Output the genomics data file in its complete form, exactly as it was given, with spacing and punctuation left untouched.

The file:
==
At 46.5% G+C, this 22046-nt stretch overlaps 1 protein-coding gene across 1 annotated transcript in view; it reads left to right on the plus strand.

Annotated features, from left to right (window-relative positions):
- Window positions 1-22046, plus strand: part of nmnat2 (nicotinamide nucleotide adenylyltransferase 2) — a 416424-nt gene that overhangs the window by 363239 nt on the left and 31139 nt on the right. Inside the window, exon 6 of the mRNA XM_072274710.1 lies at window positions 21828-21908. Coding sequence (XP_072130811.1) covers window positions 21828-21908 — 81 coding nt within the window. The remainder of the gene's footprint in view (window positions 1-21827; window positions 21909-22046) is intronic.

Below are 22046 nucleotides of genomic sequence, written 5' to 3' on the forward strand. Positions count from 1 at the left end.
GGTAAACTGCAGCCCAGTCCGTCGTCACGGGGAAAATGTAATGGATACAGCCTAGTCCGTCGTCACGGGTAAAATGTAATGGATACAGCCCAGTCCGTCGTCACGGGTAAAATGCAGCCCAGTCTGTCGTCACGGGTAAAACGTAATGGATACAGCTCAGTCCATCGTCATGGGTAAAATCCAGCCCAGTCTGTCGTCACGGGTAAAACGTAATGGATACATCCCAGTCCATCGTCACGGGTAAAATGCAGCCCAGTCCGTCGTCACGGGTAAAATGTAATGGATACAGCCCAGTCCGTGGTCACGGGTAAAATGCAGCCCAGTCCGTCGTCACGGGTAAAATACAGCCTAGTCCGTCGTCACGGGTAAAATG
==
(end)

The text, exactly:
At 46.5% G+C, this 22046-nt stretch overlaps 1 protein-coding gene across 1 annotated transcript in view; it reads left to right on the plus strand.

Annotated features, from left to right (window-relative positions):
- Window positions 1-22046, plus strand: part of nmnat2 (nicotinamide nucleotide adenylyltransferase 2) — a 416424-nt gene that overhangs the window by 363239 nt on the left and 31139 nt on the right. Inside the window, exon 6 of the mRNA XM_072274710.1 lies at window positions 21828-21908. Coding sequence (XP_072130811.1) covers window positions 21828-21908 — 81 coding nt within the window. The remainder of the gene's footprint in view (window positions 1-21827; window positions 21909-22046) is intronic.

Below are 22046 nucleotides of genomic sequence, written 5' to 3' on the forward strand. Positions count from 1 at the left end.
GGTAAACTGCAGCCCAGTCCGTCGTCACGGGGAAAATGTAATGGATACAGCCTAGTCCGTCGTCACGGGTAAAATGTAATGGATACAGCCCAGTCCGTCGTCACGGGTAAAATGCAGCCCAGTCTGTCGTCACGGGTAAAACGTAATGGATACAGCTCAGTCCATCGTCATGGGTAAAATCCAGCCCAGTCTGTCGTCACGGGTAAAACGTAATGGATACATCCCAGTCCATCGTCACGGGTAAAATGCAGCCCAGTCCGTCGTCACGGGTAAAATGTAATGGATACAGCCCAGTCCGTGGTCACGGGTAAAATGCAGCCCAGTCCGTCGTCACGGGTAAAATACAGCCTAGTCCGTCGTCACGGGTAAAATG